The 21st Century equivalent of this would be something along the lines of requiring that, every 50 years, stocks and shares would be taken off their owners and redistributed equally amongst the population. You could keep what you had gained from the investment, but not the investment itself. The principle here is more radical than any pro-equality measure that’s being seriously talked about today, and it seems somewhat surprising that Grudem missed it. No, it isn’t the communist ideal, but it’s far closer than anything capitalist societies have to offer.

The Sabbath Year

Whilst the Jubilee only came around every 50 years, there was a more frequent law to restore some measure of economic equality. According to Deuteronomy 15:1-18, every seven years all loans were to be cancelled and all slaves to be set free. To understand this, though, we need some historical context. In the Old Testament era, loans were not something you took out as an investment – they were something you did so you could get bread tomorrow. The equivalent of today’s payday loans. And slavery was something you sold yourself into because you needed to eat. Unless you were prepared to beg or steal, these were the only options open to the destitute in the cultures of the bronze age Middle East. And it’s worth noting that other laws ensured some level of protection and basic dignity for people forced into either option.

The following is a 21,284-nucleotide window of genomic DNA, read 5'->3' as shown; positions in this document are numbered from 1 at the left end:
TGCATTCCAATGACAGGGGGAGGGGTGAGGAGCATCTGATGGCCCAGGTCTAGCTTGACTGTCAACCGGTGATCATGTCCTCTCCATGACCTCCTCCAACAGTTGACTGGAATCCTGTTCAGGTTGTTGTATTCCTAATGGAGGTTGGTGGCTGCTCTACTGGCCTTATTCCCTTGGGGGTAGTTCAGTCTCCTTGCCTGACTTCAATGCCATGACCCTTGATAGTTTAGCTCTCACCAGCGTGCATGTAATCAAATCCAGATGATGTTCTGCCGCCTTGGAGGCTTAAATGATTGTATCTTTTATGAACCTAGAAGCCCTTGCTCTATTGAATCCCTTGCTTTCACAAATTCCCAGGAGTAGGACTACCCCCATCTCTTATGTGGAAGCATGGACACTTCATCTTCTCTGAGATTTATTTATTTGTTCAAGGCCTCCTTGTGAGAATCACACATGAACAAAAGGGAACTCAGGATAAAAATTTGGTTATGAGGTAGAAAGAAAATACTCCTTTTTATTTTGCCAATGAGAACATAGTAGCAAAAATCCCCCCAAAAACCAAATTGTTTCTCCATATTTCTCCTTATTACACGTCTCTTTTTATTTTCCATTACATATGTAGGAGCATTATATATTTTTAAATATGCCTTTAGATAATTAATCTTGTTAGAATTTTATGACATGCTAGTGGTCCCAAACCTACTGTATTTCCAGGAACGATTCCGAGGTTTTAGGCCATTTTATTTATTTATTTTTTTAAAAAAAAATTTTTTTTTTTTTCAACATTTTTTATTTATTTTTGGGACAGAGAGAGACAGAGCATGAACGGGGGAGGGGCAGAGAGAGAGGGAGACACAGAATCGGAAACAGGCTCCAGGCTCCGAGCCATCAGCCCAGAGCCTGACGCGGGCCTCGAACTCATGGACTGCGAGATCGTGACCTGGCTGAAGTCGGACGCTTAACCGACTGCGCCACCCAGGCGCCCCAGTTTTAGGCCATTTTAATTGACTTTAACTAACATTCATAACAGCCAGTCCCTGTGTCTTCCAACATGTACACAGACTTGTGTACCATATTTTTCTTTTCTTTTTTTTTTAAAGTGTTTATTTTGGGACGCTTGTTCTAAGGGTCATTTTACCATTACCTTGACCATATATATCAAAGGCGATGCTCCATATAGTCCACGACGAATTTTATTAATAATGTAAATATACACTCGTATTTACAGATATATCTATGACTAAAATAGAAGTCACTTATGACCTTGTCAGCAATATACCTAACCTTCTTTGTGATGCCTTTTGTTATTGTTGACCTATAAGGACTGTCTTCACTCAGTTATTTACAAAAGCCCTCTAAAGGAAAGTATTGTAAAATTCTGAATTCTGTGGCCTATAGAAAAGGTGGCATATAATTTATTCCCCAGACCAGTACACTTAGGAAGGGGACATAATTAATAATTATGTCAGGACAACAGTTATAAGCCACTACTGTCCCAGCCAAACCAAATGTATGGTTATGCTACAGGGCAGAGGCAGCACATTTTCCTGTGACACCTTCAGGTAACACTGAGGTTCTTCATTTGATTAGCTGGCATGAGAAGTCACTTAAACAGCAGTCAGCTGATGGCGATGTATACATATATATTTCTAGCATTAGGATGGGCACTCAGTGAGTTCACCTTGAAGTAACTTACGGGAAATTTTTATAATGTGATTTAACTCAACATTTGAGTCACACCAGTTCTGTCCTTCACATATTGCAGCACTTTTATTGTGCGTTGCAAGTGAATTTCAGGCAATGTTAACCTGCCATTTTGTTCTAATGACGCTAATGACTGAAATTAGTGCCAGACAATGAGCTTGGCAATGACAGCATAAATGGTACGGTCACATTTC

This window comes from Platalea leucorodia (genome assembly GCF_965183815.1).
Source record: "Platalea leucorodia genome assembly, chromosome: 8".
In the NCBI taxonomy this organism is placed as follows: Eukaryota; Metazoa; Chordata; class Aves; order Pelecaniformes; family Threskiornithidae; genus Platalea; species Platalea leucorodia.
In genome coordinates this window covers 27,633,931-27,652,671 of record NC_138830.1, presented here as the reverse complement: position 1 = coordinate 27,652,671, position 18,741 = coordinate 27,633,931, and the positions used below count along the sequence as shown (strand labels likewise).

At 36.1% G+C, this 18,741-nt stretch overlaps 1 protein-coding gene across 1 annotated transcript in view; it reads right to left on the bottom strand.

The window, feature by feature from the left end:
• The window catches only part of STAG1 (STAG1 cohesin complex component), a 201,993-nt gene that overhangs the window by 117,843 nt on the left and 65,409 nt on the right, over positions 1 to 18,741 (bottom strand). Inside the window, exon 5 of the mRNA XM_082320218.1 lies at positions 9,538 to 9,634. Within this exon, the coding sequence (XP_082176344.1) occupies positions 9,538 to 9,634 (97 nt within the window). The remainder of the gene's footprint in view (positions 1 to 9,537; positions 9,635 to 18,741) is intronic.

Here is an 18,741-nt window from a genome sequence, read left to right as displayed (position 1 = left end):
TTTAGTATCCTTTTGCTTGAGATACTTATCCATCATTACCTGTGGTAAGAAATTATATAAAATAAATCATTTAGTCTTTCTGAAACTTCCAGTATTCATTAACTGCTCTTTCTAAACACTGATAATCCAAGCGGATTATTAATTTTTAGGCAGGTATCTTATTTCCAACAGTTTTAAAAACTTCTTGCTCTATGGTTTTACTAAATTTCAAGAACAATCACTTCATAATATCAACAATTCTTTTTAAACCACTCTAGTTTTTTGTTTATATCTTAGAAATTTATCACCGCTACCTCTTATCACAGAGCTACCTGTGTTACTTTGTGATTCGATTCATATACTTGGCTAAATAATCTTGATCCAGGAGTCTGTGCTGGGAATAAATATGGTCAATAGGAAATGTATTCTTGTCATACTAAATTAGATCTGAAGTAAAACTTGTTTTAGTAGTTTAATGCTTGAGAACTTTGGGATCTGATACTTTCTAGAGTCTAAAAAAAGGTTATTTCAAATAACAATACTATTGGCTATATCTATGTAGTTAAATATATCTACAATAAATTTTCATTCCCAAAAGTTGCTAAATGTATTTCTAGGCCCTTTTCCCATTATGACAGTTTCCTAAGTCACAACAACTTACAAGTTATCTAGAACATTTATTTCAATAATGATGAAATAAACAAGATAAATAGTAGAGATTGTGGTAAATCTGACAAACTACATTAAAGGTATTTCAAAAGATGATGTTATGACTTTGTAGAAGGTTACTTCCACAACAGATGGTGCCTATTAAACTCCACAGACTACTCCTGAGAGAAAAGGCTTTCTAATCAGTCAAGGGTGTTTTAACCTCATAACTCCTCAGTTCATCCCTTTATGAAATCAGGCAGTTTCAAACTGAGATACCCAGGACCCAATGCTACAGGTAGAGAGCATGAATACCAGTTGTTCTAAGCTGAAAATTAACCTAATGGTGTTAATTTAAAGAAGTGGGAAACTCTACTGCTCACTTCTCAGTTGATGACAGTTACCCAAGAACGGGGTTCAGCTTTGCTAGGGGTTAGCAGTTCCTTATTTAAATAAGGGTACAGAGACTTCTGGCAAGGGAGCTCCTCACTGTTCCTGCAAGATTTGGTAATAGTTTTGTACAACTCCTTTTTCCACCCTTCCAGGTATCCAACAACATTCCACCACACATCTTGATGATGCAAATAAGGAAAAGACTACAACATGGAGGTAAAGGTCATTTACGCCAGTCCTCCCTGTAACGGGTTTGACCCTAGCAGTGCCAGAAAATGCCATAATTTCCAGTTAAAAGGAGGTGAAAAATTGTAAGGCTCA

However, the important thing for our topic is that the Sabbath Year put people back on a more equal footing. Unlike with modern bankruptcy, there were no lasting consequences for the cancellation of debts. Nor were there any conditions. You didn’t have to deserve your freedom from debt or slavery, you simply got given it, and had a chance to start again. No, it’s not a law designed to bring everybody to the same level. But it does place limits on how far the effects of inequality could be felt.


In Deuteronomy 14:28-29, every third year people were expected to give a tithe (10%) of the food that they grew (essentially their income) so that the alien, the widow, and the orphan (the socially disadvantaged who made up the bulk of the poor in that era) would be able to eat. When Grudem claims that there is no justification in the Bible for government taking money from the rich to give to the poor, I can’t help wonder who he thinks was supposed to enforce this law.